Journal of Health Research and Reviews (in Developing Countries)

ORIGINAL ARTICLE
Year
: 2015  |  Volume : 2  |  Issue : 3  |  Page : 86--89

Prescribing pattern of antibiotics in community-acquired pneumonia in a teaching hospital of Southeast Asia


Sanjay Kumar1, Divya Agrawal2, Soumya Santra1, Suhasini Dehury3, Priti Das3, Trupti Rekha Swain3 
1 Department of Pharmacology, Institute of Medical Sciences and SUM Hospital, Siksha 'O' Anusandhan University, Bhubaneshwar, India
2 Department of Anatomy, Institute of Medical Sciences and SUM Hospital, Siksha 'O' Anusandhan University, Bhubaneshwar, India
3 Department of Pharmacology, Shri Ramachandra Bhanj Medical College, Utkal University, Cuttack, Odisha, India

Correspondence Address:
Sanjay Kumar
Department of Pharmacology, Institute of Medical Sciences and SUM Hospital, Siksha 'O' Anusandhan University, Bhubaneshwar - 751 003, Odisha
India

Objective: To study and describe the antibiotic prescribing habits of physicians for 117 patients with community-acquired pneumonia (CAP). Materials and Methods: A medicine consultant or a pulmonologist supervised and treated 45 (38%) patients. Out of 45 patients, 7 (16%) were given macrolide, 12 (26%) received beta-lactam antibiotics, 14 (31%) were given a combination of beta-lactam and macrolide, and 12 (26%) were given a combination of more than one antibiotics. Seventy-two (62%) patients were seen by other specialists, of whom 5 (6%) were given macrolide, 35 (48%) were given beta-lactam, 4 (6%) were administered a combination of beta-lactam and macrolide, 2 (3%) received quinolones, and 26 (36%) patients received various combinations. In 47 out of 117 patients, therapy was modified, which included 12 patients who underwent step-down switch. The duration of hospitalization was 26 days for those patients whose therapy was modified. Patients who underwent step-down switch had a hospital stay of 7 days, whereas those who did not have any modification in the treatment stayed for 10 days in the hospital. Results: Beta-lactam antibiotic was more commonly used, at least 3.8 times more than a macrolide. Other combinations of antibiotics were given in 28%, 68%, and 44% of patients treated by a medicine specialist, pulmonologist, and other specialties, respectively. Conclusion: These data demonstrate that in spite of the advances of knowledge in the management of CAP, there exists variability in the prescribing habits of the attending physician.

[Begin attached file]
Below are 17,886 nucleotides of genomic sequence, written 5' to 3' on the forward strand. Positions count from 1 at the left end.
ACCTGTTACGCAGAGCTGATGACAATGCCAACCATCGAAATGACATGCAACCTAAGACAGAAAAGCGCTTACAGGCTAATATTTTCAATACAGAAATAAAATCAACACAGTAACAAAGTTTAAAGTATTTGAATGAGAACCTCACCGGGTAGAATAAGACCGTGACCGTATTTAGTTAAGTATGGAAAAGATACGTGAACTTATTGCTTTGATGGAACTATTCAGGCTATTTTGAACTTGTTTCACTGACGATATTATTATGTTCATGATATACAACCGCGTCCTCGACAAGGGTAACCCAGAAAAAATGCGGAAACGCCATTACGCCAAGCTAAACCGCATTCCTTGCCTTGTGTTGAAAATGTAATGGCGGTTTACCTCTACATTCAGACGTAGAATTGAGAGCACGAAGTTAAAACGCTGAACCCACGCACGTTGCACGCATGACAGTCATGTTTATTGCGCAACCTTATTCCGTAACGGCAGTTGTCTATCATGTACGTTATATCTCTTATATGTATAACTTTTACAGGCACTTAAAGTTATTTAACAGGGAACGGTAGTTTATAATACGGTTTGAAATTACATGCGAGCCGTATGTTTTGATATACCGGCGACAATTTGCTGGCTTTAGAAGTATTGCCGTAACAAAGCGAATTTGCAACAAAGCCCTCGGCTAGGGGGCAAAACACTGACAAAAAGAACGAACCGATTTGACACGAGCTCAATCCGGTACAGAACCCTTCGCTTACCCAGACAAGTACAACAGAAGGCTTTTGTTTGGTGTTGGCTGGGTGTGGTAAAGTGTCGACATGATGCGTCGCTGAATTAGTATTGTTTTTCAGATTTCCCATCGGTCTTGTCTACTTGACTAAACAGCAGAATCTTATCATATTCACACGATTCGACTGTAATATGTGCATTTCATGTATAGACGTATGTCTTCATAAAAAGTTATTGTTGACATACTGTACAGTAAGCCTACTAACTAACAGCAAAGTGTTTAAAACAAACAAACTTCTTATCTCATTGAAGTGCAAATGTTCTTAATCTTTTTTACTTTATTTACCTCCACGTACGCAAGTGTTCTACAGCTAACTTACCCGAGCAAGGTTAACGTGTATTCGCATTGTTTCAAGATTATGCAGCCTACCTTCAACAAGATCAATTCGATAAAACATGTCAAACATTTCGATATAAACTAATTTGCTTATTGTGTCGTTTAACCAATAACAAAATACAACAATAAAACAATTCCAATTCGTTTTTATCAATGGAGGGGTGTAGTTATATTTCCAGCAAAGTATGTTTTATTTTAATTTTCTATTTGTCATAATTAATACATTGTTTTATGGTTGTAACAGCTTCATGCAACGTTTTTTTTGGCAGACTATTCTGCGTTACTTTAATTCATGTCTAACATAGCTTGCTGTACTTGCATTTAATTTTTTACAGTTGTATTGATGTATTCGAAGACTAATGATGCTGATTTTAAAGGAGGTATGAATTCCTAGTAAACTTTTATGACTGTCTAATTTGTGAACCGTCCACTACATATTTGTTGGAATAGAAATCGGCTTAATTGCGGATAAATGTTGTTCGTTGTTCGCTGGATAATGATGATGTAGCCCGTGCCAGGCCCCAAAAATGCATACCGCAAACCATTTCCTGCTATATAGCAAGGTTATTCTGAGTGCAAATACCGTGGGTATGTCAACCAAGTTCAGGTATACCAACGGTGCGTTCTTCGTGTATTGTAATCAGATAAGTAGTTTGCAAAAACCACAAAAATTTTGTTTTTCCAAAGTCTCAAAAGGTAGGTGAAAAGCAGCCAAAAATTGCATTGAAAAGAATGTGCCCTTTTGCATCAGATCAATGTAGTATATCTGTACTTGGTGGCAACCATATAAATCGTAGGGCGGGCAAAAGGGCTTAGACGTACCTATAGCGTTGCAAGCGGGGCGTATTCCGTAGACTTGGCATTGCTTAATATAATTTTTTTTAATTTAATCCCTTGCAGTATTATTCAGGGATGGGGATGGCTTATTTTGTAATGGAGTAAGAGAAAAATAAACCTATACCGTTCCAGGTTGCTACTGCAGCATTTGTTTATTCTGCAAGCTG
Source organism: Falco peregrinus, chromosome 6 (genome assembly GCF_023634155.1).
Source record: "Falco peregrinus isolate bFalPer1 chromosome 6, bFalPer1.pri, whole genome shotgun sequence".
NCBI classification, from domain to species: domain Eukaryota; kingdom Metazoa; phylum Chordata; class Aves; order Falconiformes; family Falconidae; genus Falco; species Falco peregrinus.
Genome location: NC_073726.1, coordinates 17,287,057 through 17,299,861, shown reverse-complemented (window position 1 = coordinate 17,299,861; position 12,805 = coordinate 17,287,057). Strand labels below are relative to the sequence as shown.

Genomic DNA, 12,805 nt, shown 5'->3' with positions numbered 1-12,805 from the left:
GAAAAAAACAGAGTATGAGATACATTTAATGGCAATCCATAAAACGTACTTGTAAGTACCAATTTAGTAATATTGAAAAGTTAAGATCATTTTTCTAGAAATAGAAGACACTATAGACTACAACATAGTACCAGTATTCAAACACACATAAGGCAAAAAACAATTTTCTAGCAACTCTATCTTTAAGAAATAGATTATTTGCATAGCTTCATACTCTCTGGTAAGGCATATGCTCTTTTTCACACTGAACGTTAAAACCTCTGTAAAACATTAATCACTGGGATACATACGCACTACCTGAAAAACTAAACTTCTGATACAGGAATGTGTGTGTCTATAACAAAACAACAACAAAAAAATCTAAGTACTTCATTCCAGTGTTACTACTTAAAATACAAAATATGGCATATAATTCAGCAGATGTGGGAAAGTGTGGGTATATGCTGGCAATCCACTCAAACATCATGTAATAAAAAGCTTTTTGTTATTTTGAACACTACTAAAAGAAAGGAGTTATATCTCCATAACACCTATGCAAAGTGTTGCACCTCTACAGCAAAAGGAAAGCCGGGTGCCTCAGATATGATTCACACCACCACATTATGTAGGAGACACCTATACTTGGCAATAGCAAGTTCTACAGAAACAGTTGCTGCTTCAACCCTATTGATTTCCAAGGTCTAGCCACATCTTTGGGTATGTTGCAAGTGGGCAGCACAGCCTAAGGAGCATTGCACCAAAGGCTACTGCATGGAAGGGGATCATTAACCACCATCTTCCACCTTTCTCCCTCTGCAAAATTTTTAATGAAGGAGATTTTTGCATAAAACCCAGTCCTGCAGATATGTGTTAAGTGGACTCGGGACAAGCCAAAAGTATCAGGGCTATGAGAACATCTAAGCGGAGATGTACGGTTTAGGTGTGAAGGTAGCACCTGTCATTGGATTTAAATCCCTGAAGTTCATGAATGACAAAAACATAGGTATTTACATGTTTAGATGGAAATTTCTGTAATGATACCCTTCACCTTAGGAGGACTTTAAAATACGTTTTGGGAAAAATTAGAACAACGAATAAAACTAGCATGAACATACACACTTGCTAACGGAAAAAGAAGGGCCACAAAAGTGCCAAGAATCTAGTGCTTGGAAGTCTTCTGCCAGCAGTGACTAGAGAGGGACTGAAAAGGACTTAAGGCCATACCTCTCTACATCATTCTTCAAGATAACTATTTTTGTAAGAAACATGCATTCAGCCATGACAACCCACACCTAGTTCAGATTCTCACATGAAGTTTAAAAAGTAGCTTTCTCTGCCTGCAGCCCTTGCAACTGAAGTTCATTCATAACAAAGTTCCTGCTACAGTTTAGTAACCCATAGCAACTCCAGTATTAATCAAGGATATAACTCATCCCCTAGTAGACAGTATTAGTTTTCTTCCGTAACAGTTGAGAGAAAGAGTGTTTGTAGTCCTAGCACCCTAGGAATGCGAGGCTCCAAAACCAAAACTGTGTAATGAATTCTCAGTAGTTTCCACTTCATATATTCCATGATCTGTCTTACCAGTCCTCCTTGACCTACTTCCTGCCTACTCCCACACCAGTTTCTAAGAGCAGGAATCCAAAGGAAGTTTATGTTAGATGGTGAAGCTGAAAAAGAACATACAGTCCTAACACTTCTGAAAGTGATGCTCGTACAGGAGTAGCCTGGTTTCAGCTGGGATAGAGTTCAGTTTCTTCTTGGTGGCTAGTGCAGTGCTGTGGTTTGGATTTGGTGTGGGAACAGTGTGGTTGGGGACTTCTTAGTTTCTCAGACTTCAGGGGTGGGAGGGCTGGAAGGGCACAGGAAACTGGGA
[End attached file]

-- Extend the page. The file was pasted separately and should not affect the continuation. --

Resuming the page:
How to cite this article:
Kumar S, Agrawal D, Santra S, Dehury S, Das P, Swain TR. Prescribing pattern of antibiotics in community-acquired pneumonia in a teaching hospital of Southeast Asia.J Health Res Rev 2015;2:86-89


How to cite this URL:
Kumar S, Agrawal D, Santra S, Dehury S, Das P, Swain TR. Prescribing pattern of antibiotics in community-acquired pneumonia in a teaching hospital of Southeast Asia. J Health Res Rev [serial online] 2015 [cited 2021 Apr 19 ];2:86-89
Available from: https://www.jhrr.org/article.asp?issn=2394-2010;year=2015;volume=2;issue=3;spage=86;epage=89;aulast=Kumar;type=0